A federal lawsuit filed Wednesday challenges Illinois’ campaign finance laws. It seeks to remove limits on how much individuals and groups can donate to candidates. Brian Mackey has more:
The case argues there are two sets of rules under Illinois campaign law:
PROFT: “One set of rules for the party bosses — both political parties — and another set of rules in terms of political participation for the other 13-million Illinoisans.”
Dan Proft is head of the conservative Illinois Liberty Political Action Committee, which brought the case.
Illinois law says groups like his can only give $50,000 in an election cycle. For individuals, the limit’s $5,000.
Proft says the problem is that political parties have much higher limits in the primaries and NO limits in the general election.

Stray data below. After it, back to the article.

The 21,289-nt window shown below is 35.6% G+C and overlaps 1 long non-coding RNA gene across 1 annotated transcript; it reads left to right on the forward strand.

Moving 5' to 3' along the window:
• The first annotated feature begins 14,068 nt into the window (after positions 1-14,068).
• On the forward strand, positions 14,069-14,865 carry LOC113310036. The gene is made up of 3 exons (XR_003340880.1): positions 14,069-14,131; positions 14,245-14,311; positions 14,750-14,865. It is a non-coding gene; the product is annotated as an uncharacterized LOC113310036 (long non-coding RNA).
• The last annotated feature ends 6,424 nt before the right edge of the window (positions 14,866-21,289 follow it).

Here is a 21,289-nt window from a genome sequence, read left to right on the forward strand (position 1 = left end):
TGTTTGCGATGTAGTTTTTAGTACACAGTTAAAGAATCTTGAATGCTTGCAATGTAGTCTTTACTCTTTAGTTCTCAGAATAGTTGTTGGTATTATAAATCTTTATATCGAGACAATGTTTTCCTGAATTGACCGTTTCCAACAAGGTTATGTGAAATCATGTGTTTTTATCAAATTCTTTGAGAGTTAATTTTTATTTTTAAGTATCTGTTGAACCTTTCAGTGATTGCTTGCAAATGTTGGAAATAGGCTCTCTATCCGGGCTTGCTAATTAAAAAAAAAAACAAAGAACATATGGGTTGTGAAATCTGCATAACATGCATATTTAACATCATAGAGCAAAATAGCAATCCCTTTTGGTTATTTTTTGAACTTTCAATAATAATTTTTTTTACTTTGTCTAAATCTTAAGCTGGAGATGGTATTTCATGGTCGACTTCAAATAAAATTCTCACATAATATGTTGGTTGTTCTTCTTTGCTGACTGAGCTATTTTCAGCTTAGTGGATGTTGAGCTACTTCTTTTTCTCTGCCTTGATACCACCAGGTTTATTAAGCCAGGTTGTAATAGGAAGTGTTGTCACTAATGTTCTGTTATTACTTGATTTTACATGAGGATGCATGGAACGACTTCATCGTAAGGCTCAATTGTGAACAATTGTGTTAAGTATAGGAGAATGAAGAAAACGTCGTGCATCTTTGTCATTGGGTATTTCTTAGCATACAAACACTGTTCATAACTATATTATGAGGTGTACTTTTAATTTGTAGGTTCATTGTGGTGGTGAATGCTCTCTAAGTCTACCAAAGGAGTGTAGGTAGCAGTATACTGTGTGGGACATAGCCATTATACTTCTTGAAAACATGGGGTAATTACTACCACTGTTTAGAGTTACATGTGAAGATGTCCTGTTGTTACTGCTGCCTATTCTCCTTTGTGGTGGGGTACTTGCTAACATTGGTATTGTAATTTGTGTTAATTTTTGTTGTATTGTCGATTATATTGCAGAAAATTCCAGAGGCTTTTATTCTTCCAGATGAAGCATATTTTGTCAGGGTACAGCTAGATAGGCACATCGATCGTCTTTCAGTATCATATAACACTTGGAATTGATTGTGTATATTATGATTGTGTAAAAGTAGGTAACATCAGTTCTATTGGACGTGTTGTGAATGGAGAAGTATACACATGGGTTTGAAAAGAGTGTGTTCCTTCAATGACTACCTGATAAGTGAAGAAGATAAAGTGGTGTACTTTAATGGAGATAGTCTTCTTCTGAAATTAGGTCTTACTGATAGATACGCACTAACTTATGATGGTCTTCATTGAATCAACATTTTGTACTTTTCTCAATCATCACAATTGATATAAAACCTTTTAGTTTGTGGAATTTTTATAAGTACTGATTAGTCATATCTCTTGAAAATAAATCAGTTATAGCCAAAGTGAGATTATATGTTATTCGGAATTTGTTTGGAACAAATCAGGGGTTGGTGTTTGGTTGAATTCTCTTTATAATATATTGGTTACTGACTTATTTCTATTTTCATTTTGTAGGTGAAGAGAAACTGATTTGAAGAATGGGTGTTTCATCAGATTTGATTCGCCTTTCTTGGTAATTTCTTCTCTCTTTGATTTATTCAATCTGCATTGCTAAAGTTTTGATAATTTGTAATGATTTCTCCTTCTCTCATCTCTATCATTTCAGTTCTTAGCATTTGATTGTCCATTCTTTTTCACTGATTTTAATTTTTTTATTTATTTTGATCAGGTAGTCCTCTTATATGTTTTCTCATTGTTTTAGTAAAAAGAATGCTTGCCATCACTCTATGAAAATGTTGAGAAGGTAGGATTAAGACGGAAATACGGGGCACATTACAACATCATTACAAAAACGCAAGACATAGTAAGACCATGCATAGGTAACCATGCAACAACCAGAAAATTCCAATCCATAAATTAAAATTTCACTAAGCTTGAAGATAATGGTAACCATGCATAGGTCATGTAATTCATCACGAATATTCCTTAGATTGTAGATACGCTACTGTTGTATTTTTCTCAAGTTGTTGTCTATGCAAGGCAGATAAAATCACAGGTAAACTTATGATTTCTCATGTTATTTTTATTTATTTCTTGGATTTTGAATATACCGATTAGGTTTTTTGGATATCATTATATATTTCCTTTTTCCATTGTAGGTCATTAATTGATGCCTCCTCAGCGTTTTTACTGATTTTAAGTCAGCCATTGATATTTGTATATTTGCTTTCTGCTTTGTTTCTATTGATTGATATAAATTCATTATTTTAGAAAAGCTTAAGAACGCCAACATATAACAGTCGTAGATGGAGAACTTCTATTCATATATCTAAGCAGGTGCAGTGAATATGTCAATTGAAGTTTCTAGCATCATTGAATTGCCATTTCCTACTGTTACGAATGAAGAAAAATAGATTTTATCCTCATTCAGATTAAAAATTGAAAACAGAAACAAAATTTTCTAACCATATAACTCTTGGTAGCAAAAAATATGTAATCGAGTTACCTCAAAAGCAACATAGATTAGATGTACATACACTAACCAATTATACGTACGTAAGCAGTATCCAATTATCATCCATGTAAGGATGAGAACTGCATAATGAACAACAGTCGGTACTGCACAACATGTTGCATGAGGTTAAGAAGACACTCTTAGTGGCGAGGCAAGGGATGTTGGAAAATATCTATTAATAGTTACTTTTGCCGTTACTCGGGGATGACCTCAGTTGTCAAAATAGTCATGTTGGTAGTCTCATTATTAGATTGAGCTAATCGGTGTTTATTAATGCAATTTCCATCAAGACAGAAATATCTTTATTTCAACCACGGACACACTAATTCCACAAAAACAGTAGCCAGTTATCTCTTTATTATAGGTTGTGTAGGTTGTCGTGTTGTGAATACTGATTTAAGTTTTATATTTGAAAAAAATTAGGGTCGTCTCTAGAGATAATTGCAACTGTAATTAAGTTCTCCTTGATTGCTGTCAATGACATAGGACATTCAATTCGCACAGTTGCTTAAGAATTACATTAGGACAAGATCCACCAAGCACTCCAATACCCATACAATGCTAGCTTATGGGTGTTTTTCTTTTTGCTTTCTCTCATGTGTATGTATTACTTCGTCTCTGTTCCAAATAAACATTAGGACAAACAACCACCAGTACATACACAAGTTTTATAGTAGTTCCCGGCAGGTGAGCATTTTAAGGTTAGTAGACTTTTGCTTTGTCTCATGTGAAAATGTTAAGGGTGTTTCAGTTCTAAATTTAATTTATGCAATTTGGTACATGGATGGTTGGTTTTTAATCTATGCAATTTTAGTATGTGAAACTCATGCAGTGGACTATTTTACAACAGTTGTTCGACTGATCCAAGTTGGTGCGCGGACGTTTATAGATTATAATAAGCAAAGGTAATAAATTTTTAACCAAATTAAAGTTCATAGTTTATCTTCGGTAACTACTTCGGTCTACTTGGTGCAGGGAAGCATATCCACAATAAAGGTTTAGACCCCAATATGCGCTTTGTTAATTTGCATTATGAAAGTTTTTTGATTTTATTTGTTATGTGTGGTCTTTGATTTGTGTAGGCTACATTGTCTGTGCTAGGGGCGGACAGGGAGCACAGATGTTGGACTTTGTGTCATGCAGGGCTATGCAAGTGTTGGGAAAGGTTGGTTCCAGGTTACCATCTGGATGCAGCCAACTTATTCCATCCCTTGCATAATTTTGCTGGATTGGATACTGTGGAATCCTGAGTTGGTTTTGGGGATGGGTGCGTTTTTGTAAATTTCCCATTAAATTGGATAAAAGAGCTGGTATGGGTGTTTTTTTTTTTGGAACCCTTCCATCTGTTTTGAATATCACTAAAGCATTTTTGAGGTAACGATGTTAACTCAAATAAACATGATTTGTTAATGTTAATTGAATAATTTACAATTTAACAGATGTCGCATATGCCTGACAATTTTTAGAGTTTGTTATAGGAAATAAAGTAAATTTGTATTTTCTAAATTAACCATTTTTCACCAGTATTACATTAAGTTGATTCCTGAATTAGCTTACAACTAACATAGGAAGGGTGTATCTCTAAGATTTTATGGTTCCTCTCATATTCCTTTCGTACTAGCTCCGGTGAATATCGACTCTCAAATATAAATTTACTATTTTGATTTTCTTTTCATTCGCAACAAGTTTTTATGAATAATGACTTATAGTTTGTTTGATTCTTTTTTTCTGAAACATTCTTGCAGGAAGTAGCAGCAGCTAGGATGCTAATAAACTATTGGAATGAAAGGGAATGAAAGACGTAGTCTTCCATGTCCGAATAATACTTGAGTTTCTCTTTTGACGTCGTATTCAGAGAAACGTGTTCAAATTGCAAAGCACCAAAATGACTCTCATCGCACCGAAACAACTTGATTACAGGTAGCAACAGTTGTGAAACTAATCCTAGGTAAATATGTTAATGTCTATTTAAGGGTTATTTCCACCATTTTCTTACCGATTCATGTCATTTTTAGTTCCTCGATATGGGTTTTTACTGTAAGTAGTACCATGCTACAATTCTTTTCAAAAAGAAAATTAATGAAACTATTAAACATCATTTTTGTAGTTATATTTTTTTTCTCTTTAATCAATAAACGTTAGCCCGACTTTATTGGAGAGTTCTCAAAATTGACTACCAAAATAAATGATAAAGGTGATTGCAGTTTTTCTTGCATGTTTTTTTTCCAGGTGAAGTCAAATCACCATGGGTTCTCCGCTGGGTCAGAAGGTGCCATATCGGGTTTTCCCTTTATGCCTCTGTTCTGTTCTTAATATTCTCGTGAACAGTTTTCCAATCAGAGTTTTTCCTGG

But David Morrison — with the Illinois Campaign for Political Reform, which favors limits — says giving private groups the same corrupting power that parties have is not the answer.
MORRISON: “For them to come in and tear down the whole system — they’re doing the dirty work for people who want to corrupt state government.”
The plaintiffs say they’re not arguing for more money in politics — just equal treatment under the law. But their legal filing makes clear they’re “ready, willing and able” to raise and spend more than current law allows.
— Brian Mackey